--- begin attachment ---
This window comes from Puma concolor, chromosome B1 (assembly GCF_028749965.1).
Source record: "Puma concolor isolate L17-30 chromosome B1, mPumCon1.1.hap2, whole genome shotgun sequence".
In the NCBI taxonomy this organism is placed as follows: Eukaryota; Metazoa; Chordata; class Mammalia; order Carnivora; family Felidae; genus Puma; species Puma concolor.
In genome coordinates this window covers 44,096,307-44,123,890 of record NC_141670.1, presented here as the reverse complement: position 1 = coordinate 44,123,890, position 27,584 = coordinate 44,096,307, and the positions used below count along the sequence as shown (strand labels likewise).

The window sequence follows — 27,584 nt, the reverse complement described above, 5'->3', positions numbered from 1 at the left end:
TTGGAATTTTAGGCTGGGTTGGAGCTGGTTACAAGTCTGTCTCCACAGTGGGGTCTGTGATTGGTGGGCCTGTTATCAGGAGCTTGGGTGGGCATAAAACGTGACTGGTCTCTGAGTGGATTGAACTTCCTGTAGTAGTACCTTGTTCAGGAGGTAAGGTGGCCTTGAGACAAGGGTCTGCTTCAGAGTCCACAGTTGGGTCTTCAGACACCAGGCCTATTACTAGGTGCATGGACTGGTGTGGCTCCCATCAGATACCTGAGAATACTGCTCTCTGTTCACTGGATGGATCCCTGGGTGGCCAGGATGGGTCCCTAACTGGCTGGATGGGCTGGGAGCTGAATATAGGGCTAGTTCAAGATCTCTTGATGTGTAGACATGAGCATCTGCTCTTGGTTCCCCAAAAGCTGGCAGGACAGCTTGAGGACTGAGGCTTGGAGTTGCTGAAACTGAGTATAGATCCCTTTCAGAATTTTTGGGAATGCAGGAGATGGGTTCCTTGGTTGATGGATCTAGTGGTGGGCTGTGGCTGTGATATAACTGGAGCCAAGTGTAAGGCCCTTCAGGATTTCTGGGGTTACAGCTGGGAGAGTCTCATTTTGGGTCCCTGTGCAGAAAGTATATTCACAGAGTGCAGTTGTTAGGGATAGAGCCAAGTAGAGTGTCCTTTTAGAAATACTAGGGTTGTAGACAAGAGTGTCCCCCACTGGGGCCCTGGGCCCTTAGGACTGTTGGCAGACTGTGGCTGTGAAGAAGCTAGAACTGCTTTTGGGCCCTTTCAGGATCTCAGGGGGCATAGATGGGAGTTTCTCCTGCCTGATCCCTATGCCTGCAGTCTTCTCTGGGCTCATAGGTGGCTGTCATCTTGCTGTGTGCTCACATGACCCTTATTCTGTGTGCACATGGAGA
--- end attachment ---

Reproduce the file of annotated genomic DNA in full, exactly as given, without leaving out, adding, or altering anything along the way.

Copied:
This window comes from Puma concolor, chromosome B1 (assembly GCF_028749965.1).
Source record: "Puma concolor isolate L17-30 chromosome B1, mPumCon1.1.hap2, whole genome shotgun sequence".
In the NCBI taxonomy this organism is placed as follows: Eukaryota; Metazoa; Chordata; class Mammalia; order Carnivora; family Felidae; genus Puma; species Puma concolor.
In genome coordinates this window covers 44,096,307-44,123,890 of record NC_141670.1, presented here as the reverse complement: position 1 = coordinate 44,123,890, position 27,584 = coordinate 44,096,307, and the positions used below count along the sequence as shown (strand labels likewise).

The window sequence follows — 27,584 nt, the reverse complement described above, 5'->3', positions numbered from 1 at the left end:
TTGGAATTTTAGGCTGGGTTGGAGCTGGTTACAAGTCTGTCTCCACAGTGGGGTCTGTGATTGGTGGGCCTGTTATCAGGAGCTTGGGTGGGCATAAAACGTGACTGGTCTCTGAGTGGATTGAACTTCCTGTAGTAGTACCTTGTTCAGGAGGTAAGGTGGCCTTGAGACAAGGGTCTGCTTCAGAGTCCACAGTTGGGTCTTCAGACACCAGGCCTATTACTAGGTGCATGGACTGGTGTGGCTCCCATCAGATACCTGAGAATACTGCTCTCTGTTCACTGGATGGATCCCTGGGTGGCCAGGATGGGTCCCTAACTGGCTGGATGGGCTGGGAGCTGAATATAGGGCTAGTTCAAGATCTCTTGATGTGTAGACATGAGCATCTGCTCTTGGTTCCCCAAAAGCTGGCAGGACAGCTTGAGGACTGAGGCTTGGAGTTGCTGAAACTGAGTATAGATCCCTTTCAGAATTTTTGGGAATGCAGGAGATGGGTTCCTTGGTTGATGGATCTAGTGGTGGGCTGTGGCTGTGATATAACTGGAGCCAAGTGTAAGGCCCTTCAGGATTTCTGGGGTTACAGCTGGGAGAGTCTCATTTTGGGTCCCTGTGCAGAAAGTATATTCACAGAGTGCAGTTGTTAGGGATAGAGCCAAGTAGAGTGTCCTTTTAGAAATACTAGGGTTGTAGACAAGAGTGTCCCCCACTGGGGCCCTGGGCCCTTAGGACTGTTGGCAGACTGTGGCTGTGAAGAAGCTAGAACTGCTTTTGGGCCCTTTCAGGATCTCAGGGGGCATAGATGGGAGTTTCTCCTGCCTGATCCCTATGCCTGCAGTCTTCTCTGGGCTCATAGGTGGCTGTCATCTTGCTGTGTGCTCACATGACCCTTATTCTGTGTGCACATGGAGA